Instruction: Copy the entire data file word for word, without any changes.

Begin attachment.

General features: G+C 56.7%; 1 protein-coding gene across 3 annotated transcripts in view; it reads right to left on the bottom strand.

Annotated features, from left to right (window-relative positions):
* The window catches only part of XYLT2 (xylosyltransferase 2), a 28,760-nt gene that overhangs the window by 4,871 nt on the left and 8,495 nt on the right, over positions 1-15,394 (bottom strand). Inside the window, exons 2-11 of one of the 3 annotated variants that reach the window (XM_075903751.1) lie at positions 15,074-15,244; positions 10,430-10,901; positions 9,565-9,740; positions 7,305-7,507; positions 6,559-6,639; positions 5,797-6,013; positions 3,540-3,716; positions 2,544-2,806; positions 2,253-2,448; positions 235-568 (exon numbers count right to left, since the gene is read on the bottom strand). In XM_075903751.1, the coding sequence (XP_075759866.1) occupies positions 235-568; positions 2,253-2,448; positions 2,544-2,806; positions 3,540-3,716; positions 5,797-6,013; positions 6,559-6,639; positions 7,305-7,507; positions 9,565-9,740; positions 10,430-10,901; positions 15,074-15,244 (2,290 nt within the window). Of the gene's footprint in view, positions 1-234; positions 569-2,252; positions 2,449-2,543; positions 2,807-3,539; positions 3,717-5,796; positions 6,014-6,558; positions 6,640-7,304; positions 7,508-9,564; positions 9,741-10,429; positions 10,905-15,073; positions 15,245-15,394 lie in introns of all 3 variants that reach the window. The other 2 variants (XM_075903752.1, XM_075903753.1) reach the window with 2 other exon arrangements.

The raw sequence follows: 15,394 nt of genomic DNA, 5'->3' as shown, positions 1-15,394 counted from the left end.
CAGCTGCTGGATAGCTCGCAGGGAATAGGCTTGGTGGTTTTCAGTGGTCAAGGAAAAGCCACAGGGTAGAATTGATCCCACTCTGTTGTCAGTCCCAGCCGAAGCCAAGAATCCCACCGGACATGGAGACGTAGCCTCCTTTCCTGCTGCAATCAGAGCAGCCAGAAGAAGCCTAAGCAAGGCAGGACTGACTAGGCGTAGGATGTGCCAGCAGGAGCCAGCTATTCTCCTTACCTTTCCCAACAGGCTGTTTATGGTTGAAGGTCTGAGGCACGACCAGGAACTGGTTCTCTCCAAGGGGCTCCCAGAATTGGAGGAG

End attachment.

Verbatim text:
General features: G+C 56.7%; 1 protein-coding gene across 3 annotated transcripts in view; it reads right to left on the bottom strand.

Annotated features, from left to right (window-relative positions):
* The window catches only part of XYLT2 (xylosyltransferase 2), a 28,760-nt gene that overhangs the window by 4,871 nt on the left and 8,495 nt on the right, over positions 1-15,394 (bottom strand). Inside the window, exons 2-11 of one of the 3 annotated variants that reach the window (XM_075903751.1) lie at positions 15,074-15,244; positions 10,430-10,901; positions 9,565-9,740; positions 7,305-7,507; positions 6,559-6,639; positions 5,797-6,013; positions 3,540-3,716; positions 2,544-2,806; positions 2,253-2,448; positions 235-568 (exon numbers count right to left, since the gene is read on the bottom strand). In XM_075903751.1, the coding sequence (XP_075759866.1) occupies positions 235-568; positions 2,253-2,448; positions 2,544-2,806; positions 3,540-3,716; positions 5,797-6,013; positions 6,559-6,639; positions 7,305-7,507; positions 9,565-9,740; positions 10,430-10,901; positions 15,074-15,244 (2,290 nt within the window). Of the gene's footprint in view, positions 1-234; positions 569-2,252; positions 2,449-2,543; positions 2,807-3,539; positions 3,717-5,796; positions 6,014-6,558; positions 6,640-7,304; positions 7,508-9,564; positions 9,741-10,429; positions 10,905-15,073; positions 15,245-15,394 lie in introns of all 3 variants that reach the window. The other 2 variants (XM_075903752.1, XM_075903753.1) reach the window with 2 other exon arrangements.

The raw sequence follows: 15,394 nt of genomic DNA, 5'->3' as shown, positions 1-15,394 counted from the left end.
CAGCTGCTGGATAGCTCGCAGGGAATAGGCTTGGTGGTTTTCAGTGGTCAAGGAAAAGCCACAGGGTAGAATTGATCCCACTCTGTTGTCAGTCCCAGCCGAAGCCAAGAATCCCACCGGACATGGAGACGTAGCCTCCTTTCCTGCTGCAATCAGAGCAGCCAGAAGAAGCCTAAGCAAGGCAGGACTGACTAGGCGTAGGATGTGCCAGCAGGAGCCAGCTATTCTCCTTACCTTTCCCAACAGGCTGTTTATGGTTGAAGGTCTGAGGCACGACCAGGAACTGGTTCTCTCCAAGGGGCTCCCAGAATTGGAGGAG